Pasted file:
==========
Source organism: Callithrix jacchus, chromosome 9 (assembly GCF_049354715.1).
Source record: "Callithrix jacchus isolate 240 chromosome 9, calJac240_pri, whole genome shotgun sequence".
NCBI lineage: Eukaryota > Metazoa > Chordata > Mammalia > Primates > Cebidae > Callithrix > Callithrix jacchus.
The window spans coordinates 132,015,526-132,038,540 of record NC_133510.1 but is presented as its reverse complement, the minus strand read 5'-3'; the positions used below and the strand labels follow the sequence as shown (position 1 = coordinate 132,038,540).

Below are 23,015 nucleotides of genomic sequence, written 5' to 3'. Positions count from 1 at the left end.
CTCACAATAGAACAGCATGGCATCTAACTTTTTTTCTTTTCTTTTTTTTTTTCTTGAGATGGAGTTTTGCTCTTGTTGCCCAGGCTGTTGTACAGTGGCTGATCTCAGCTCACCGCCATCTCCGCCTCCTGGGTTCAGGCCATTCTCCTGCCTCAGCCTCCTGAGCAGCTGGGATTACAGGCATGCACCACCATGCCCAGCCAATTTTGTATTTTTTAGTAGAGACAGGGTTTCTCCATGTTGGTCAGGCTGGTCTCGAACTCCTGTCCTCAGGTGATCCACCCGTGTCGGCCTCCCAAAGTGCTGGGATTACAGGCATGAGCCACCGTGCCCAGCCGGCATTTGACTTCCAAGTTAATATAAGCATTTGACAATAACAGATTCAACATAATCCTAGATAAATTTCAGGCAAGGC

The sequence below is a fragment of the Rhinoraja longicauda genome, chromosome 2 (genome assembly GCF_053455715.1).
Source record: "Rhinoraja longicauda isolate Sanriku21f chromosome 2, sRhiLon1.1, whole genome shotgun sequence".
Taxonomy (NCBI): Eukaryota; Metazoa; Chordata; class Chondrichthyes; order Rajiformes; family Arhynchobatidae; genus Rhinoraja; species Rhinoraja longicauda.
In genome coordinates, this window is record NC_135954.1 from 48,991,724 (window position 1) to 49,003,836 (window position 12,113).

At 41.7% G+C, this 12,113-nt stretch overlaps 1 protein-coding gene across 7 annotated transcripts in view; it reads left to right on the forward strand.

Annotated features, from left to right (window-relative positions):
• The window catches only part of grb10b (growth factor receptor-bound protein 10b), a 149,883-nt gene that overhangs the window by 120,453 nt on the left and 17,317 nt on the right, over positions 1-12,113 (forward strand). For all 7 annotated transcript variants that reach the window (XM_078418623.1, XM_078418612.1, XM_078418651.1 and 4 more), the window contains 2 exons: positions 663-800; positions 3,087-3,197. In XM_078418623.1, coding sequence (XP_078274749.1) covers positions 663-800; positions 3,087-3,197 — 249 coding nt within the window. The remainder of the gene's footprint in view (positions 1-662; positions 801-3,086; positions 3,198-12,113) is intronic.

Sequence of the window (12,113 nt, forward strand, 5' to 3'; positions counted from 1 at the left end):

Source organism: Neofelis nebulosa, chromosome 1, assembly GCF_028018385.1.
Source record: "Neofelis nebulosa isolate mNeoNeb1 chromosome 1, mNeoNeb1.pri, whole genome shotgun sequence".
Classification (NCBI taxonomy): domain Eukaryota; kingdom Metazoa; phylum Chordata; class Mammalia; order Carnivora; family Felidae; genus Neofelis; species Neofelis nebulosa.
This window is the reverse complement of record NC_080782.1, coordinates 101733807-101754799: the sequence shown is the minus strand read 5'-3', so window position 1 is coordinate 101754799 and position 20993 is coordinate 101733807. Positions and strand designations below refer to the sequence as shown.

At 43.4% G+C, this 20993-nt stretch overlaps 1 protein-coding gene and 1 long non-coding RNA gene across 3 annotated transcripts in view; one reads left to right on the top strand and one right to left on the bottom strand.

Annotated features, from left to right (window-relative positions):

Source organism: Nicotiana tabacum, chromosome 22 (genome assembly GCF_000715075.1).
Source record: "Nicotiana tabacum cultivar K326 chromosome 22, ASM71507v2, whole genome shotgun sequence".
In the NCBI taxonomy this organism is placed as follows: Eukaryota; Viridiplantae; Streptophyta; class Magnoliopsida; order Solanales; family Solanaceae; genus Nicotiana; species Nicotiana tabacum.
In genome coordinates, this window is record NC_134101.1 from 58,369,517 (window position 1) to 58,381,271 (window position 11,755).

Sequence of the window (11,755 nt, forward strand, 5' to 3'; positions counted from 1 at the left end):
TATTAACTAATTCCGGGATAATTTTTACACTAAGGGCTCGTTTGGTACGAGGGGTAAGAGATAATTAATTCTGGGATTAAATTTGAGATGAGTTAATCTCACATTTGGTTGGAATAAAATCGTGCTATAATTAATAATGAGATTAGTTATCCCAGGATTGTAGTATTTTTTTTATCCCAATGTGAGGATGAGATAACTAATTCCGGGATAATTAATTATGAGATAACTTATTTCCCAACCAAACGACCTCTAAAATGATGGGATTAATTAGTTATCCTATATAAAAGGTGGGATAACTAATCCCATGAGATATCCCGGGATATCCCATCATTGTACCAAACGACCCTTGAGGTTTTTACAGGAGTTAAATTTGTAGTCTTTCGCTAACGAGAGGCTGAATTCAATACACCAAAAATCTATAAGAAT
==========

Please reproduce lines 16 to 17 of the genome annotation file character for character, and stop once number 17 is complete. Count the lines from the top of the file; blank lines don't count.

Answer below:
Source record: "Neofelis nebulosa isolate mNeoNeb1 chromosome 1, mNeoNeb1.pri, whole genome shotgun sequence".
Classification (NCBI taxonomy): domain Eukaryota; kingdom Metazoa; phylum Chordata; class Mammalia; order Carnivora; family Felidae; genus Neofelis; species Neofelis nebulosa.